The French writer, editor, and drama critic Jacques Copeau (1879–1949) opened his Théâtre du Vieux-Colombier in Paris in 1913. Copeau was well on his way to exerting a major influence in the theater in the year that saw the end of the career of the dominant innovator of an earlier generation, André Antoine, whose Théâtre Libre (Free Stage) had featured an uncompromising realism.
In marked contrast to Antoine, Copeau returned the poetry and freshness to Shakespeare and Moliére. By May 1914, Paris and Europe had recognized his genius and his special gift to the theater. Yet like Antoine, Copeau wanted to sweep "staginess" from the stage, to banish overacting, overdressing, and flashy house trappings. To cleanse the stage of its artificiality, he created a fixed, architectural acting space where dramatic literature and theater technique could live in harmony and thrive in freedom of thought and movement. A major part of his program was teaching actors and actresses their craft.
Maurice Kurtz points out that the Théâtre du Vieux-Colombier incarnates the "ideal of Copeau's stubborn struggle to remain strong in the face of indifference, independent in the face of success, proud in the face of defeat. It is the story of group spirit in its purest, most eloquent form, the spirit of personal sacrifice of all for the dignity of their art."
Kurtz here re-creates the vitality Copeau imbued in theater artists throughout the world. He conveys Copeau's enthusiasm, the crusading spirit that enabled Copeau and his Théâtre du Vieux-Colombier to transform experimentation into tradition, into the heritage of civilization. He has written a biography of a theater that was tremendously influential in Europe and America.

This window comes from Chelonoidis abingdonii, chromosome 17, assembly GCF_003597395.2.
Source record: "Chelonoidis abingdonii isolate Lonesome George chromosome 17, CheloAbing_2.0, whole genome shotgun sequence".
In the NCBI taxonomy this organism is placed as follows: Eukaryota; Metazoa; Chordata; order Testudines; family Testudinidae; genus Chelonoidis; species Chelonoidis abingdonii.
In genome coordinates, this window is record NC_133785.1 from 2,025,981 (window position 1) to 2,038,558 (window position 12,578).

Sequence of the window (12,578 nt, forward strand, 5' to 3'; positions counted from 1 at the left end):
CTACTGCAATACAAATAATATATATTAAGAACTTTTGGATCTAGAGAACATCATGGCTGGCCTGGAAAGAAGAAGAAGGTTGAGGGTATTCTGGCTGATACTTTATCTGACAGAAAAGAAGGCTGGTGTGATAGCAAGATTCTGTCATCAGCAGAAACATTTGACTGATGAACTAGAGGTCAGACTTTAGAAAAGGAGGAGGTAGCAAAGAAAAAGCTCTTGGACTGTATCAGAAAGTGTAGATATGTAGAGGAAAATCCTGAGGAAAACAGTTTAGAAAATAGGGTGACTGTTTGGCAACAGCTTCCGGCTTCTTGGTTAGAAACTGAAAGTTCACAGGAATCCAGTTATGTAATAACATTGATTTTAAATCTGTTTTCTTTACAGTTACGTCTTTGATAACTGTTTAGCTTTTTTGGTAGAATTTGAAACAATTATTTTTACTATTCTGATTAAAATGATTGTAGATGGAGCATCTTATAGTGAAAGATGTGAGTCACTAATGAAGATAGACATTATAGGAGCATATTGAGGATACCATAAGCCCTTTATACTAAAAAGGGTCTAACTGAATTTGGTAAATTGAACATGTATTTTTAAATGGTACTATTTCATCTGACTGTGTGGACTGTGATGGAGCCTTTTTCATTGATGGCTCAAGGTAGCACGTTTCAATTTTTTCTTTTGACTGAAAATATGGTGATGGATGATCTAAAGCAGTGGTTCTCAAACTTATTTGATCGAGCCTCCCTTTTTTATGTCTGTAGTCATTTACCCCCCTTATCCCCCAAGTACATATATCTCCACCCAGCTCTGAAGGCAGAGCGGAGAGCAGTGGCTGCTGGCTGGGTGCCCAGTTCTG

These eight comedies comprise the most extensive collection of Ludvig Holberg plays ever offered in the English language.
The translators’ general introductions establish a cultural context for the comedies and break new ground in understanding the importance of Holberg’s comic aesthetic. Argetsinger’s extensive experience in theatre and Rossel’s preeminence as a Scandinavian Studies scholar assure that the translations are not only accurate but stage-worthy.
The collection opens with The Political Tinker, the first Danish play to be produced in the new Danish Theatre, and ends with The Burial of Danish Comedy, literally the funeral service for the bankrupt theatre. Three more of Holberg’s renowned character comedies follow, Jean de France, Jeppe of the Hill, and Erasmus Montanus, along with his literary satire Ulysses von Ithacia. The final two plays demonstrate his ability to write shorter comic works, The Christmas Party, a scathing comedy of manners, and Pernille’s Brief Experience as a Lady, a situation comedy that satirizes the practice of baby-switching.